The England team ahead of the FIFA Women’s World Cup 2023 in Australia and New Zealand. Image: VINCE MIGNOTT/EPA-EFE/Shutterstock
Fara Williams, England’s most capped footballer, has said that more needs to be done to ensure the rewards from the Lionesses recent success improves the domestic game.
Williams played for England from the age of 17, winning 172 caps (plus five for Great Britain at the 2012 Olympics) over the next 19 years and scoring 40 goals – including the extra-time winner against Germany that secured third place for the Lionesses at the 2015 World Cup.
In a new interview for The Big Issue, Williams talked about how her impossible childhood dream of becoming a professional footballer came true and reflected on the years she spent homeless and living in hostels during the start of her England career.
Just because the Lionesses are comfortable, that doesn’t mean the whole of the women’s game is
With focus on the women’s game at an all-time high as the World Cup begins in Australia and New Zealand, Williams also considered the surging popularity of the women’s game.
“All I ever wanted to do was play football. But I thought my love of football would lead me nowhere,” she said. “I knew I was never going to be a footballer because I’m not a boy. That’s how it felt. So my teenage self would be so excited by where the women’s game is now.
“For me to think of being a professional footballer was crazy. So I’m excited for the future generation that they have those opportunities to dream. And for those dreams to be realities.”
Williams retired from playing at the end of the 2020-21 season after an illustrious career, in which she played for her beloved Chelsea, Charlton Athletic, Everton, Liverpool and Reading and won every major domestic trophy.
While the domestic game is stronger than ever, and the Lionesses recent success has won new fans, Williams said the women’s game still has a long way to go.
“They’re in a good position now. Certainly at the top of the game, financially, players are in a much more stable position. But outside of that top six certainly needs improving. Our championship needs to go full time in order to keep the game progressing.
“So as much as the Lionesses are in a really comfortable position, I’m also aware that just because the Lionesses are comfortable, that doesn’t mean the whole of the women’s game is. They are doing fantastic in terms of the success they’ve had and the financial rewards come with that. But they’re only a small, small, small percentage of the game reaping the rewards of their achievements. So there’s a lot to be done still.
“But if I was 17 now, just joining the game, I’d be absolutely buzzing to think about what can come from it and how far we can go. The fact that young girls can also dream of being a professional footballer now and it’s not just for the boys is brilliant.”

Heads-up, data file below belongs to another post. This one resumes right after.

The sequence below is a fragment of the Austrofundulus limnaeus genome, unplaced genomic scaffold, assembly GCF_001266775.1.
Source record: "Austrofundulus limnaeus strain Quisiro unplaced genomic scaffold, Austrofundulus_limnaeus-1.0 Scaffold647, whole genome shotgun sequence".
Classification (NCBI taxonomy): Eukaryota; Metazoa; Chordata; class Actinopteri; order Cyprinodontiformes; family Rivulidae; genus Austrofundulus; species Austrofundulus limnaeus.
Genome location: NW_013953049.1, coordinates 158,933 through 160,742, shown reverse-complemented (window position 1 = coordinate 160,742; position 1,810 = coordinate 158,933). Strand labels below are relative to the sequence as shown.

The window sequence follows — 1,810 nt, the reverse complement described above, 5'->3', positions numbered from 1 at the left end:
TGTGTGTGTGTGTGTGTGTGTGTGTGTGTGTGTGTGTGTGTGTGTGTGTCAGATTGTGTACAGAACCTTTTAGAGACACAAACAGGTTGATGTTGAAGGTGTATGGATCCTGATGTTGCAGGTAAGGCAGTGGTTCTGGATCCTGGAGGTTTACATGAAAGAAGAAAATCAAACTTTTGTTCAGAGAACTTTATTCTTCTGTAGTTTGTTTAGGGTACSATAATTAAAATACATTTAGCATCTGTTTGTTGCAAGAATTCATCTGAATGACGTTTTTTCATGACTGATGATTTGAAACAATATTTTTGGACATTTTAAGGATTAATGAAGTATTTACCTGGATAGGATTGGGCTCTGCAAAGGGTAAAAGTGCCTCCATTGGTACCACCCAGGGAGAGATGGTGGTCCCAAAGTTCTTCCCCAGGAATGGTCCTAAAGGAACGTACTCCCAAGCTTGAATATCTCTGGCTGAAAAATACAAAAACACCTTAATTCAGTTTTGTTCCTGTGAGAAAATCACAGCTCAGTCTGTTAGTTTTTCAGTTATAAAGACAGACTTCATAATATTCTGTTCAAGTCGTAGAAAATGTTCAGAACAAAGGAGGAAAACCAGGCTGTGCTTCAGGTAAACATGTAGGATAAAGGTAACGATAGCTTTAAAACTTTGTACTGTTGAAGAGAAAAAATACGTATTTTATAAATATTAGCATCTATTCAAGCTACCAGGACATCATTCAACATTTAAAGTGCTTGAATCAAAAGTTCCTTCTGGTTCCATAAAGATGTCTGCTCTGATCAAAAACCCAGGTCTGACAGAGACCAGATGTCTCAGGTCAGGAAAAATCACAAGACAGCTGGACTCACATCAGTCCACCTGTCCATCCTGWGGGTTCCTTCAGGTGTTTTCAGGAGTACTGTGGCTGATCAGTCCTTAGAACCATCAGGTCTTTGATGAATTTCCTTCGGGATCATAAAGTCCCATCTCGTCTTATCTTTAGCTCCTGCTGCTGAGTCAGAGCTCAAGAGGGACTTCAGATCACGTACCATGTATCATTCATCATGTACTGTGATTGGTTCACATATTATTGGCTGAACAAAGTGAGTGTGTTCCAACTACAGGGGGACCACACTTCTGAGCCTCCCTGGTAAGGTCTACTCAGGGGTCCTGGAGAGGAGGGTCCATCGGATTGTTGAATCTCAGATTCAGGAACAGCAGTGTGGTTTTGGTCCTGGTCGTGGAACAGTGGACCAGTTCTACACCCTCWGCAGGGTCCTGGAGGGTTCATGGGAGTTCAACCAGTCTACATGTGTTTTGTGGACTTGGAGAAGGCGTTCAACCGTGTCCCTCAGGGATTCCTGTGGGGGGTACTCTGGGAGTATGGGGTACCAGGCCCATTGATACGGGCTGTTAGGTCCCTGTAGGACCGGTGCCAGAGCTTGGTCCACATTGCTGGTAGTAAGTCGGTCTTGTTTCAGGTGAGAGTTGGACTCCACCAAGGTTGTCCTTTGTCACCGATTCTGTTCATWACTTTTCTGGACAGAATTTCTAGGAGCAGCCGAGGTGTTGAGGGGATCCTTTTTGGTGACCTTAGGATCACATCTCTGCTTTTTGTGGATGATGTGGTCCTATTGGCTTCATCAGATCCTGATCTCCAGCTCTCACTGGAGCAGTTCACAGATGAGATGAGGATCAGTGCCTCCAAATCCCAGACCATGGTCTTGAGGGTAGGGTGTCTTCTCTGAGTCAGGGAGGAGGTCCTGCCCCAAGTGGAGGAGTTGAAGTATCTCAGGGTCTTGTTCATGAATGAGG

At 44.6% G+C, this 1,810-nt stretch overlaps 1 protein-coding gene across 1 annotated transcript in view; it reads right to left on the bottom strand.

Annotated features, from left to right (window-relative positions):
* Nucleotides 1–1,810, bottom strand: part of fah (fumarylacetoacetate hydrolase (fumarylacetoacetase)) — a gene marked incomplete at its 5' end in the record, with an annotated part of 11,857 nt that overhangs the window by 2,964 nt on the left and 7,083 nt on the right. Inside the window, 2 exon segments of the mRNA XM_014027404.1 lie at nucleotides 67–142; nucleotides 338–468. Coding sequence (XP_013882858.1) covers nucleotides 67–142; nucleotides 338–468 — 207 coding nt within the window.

The goalscoring midfielder is one of the key players who helped the women’s game reach new levels. Little wonder that England superstars Jill Scott and Lucy Bronze ran straight over to celebrate with their former teammate when they beat Germany 2-1 in front of 87,192 fans at Wembley to win the Euros in 2022.
These days, Williams is a key part of the BBC’s squad. An obsessive student of the game from her early days playing in the football cages on her local estate, she brings deep knowledge to her punditry.
“Lucky, lucky me, right? That’s what I say,” she said.
“I never thought I’d be a professional footballer. And no way did I ever think I’d be a football pundit. I don’t remember seeing females as football pundits when I played.
“So to even consider that as an option shows the way the game has shifted and the way opportunities have opened up for women. I was lucky at the end of my career that the BBC gave me the opportunity to talk about the game that I love. I’ve always treated it as though I’m coaching, which is what I thought I’d be doing.”
England’s campaign kicks off on Saturday (22 July) against Haiti in Brisbane, before taking on Denmark and China in Group D.
“The fact that women’s football is broadcast now across the BBC is vital. Visibility is so important in terms of women’s sport. We’ve shown over the last two years that there’s really an appetite for it.
“There are also brands on board now that are prepared to sponsor the women’s game, which is really important. And it really helps when the Lionesses are winning games and winning European Championships. There is huge interest and buzz building now.”
So does that mean Williams is backing England to add the World Cup to their 2022 Euros triumph?
“You know what? I’d love to say England,” she said. “But I don’t believe they are going to win. Who’s gonna win the World Cup? Probably Germany. Sorry!”
Fara Williams is part of BBC Sport’s FIFA Women’s World Cup coverage across BBC television, iPlayer & Sounds
Read the full Letter To My Younger Self interview with Fara Williams – including how football kept her going when she was living in hostels, and joining Prince William’s project to end homelessness – in The Big Issue magazine on sale from 31 July.
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